Financial Services

Crypto crisis begs the question in the UK: brave new world, same old problems?

Published on 8th Dec 2022

Volatility and failures that hark back to the credit crunch may drive crypto regulation to protect financial stability

2022 has been a challenging year in the cryptoasset industry, marked by ongoing instability and the collapse of several well-known players. As cryptoassets become more widely used and their potential impact on financial stability grows, there is an increased recognition by policymakers of the risks posed to investors. 

From inception, cryptocurrencies in particular aimed to circumvent many of the problems associated with traditional banking institutions and systems. Proponents emphasised the benefits of a decentralised, transparent monetary system, which is outside the control of governments and central authorities. However, recent events have demonstrated that participants in the cryptoassets space can be vulnerable to many of the same issues that have plagued traditional financial institutions.

What has happened?

Following the dramatic unravelling of crypto projects such as Terra and Celsius earlier in 2022, it has been the recent downfall of FTX, one of the largest cryptoexchanges in the market, that has made headlines. Details continue to emerge, but some of the problems which brought down the FTX group – which was regarded as "untouchable" by many within the industry – appear startlingly reminiscent of the 2007-2008 financial crisis. 

Media reports suggest that opaque accounting practices, a failure to segregate customer assets, complex interdependent relationships between group entities, and overleveraging beyond risk limits are all potentially involved in FTX's failure. The final sequence of events – a crisis of confidence, customers rushing to withdraw assets, and a terminal liquidity crunch – is likewise familiar from the last days of Northern Rock and others. 

However, there are crucial differences between the banking and crypto sectors during their respective crises. Traditional financial institutions are heavily regulated, with well-established risk management and consumer protections in place. Sweeping post-crisis reforms have since driven higher regulatory capital requirements, strengthened risk management practices, and made senior management more accountable. 

On the other hand, the regulation of cryptoassets remains in its infancy, even as links between the crypto and traditional financial systems increase and the potential risk to financial stability grows. At present, the regulation of cryptoassets is primarily focused on anti-money laundering requirements and does not consider potential financial stability risks.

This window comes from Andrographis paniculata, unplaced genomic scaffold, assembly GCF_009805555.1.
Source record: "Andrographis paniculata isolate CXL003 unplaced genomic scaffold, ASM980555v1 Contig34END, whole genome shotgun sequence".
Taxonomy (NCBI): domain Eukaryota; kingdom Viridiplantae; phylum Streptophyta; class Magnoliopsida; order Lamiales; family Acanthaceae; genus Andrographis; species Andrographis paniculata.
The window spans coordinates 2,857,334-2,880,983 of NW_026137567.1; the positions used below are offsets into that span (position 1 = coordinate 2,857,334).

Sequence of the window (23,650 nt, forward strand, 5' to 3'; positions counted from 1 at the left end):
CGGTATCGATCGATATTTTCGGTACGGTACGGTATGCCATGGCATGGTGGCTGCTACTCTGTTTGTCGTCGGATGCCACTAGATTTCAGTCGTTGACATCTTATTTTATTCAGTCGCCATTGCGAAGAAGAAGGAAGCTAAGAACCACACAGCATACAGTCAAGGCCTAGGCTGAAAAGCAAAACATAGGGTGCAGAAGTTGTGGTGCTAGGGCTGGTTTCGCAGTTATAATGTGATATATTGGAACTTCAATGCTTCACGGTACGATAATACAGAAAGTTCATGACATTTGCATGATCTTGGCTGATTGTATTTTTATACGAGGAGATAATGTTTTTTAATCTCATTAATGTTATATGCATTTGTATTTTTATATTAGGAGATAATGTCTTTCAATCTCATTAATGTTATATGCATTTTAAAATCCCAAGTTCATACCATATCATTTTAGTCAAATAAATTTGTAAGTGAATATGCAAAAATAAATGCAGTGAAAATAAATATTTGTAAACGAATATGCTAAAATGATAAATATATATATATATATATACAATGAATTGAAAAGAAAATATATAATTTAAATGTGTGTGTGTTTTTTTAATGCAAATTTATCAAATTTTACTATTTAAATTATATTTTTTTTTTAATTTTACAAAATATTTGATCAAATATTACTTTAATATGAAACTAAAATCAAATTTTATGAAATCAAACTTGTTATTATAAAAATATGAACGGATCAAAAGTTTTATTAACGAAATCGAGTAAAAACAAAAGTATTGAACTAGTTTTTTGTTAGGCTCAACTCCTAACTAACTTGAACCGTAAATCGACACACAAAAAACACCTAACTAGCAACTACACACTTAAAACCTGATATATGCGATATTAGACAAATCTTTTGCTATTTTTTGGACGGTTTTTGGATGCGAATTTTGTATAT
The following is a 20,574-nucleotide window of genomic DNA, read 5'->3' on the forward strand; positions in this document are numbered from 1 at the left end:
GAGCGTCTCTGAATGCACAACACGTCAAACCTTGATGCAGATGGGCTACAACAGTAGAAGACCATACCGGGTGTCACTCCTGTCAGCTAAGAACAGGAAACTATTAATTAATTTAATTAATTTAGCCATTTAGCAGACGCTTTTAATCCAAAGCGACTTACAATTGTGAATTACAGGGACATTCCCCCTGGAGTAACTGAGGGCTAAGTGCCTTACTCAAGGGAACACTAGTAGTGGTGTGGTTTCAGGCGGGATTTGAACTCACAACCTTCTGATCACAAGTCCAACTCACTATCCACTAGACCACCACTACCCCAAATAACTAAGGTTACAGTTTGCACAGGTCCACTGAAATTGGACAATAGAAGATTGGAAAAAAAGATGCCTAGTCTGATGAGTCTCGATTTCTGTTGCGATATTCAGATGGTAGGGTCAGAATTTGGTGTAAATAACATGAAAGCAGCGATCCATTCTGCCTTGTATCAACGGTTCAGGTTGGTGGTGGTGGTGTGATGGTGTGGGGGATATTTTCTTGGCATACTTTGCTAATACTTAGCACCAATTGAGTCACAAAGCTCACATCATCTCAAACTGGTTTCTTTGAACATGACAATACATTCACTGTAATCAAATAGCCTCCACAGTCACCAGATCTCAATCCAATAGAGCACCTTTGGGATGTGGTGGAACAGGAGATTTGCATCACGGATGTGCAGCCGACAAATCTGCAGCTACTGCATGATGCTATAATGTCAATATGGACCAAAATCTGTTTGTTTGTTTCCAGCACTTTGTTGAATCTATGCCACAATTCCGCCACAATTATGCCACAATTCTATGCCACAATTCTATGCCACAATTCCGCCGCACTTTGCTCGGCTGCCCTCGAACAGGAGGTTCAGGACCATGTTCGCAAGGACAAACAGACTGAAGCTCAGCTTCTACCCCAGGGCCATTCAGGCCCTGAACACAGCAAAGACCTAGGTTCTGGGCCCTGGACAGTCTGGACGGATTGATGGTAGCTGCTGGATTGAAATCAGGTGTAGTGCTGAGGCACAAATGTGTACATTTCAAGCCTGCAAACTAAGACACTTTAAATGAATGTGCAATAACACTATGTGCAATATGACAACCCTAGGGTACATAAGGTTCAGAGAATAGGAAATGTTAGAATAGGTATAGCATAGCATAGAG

A decade ago, major banks received government bail-outs during the credit crunch, with financial guarantees made to investors to restore public confidence, and consumers of regulated businesses having a level of protection through national compensation schemes. However, no taxpayer-funded help is generally on the cards for firms in difficulty in the crypto space, even for those might be regarded as "too big to fail". Indeed, in September 2022 the Financial Conduct Authority published a warning to customers of FTX that they would be unlikely to get their funds back if things went wrong.

Osborne Clarke comment

In the UK, moves are already underway to bring cryptoassets within the regulatory perimeter, which will increase consumer confidence in investing in cryptoassets, deliver some degree of stability, and boost growth in the industry. However, no firm time lines have been established as to when regulation can be expected. The passage of proposed legislation to regulated cryptoassets in the EU has also been delayed, owing in part to the length and complexity of the proposals.

Despite this, firms in this space should be expecting an uplift in their compliance obligations, some of which may come from customer demand. While potentially adding operational cost, some in the market may welcome a greater focus on risk management and compliance after a year marked by crashes and crises.  

This Insight was written with the assistance of Sarah Denny, Trainee Solicitor at Osborne Clarke.

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* This article is current as of the date of its publication and does not necessarily reflect the present state of the law or relevant regulation.

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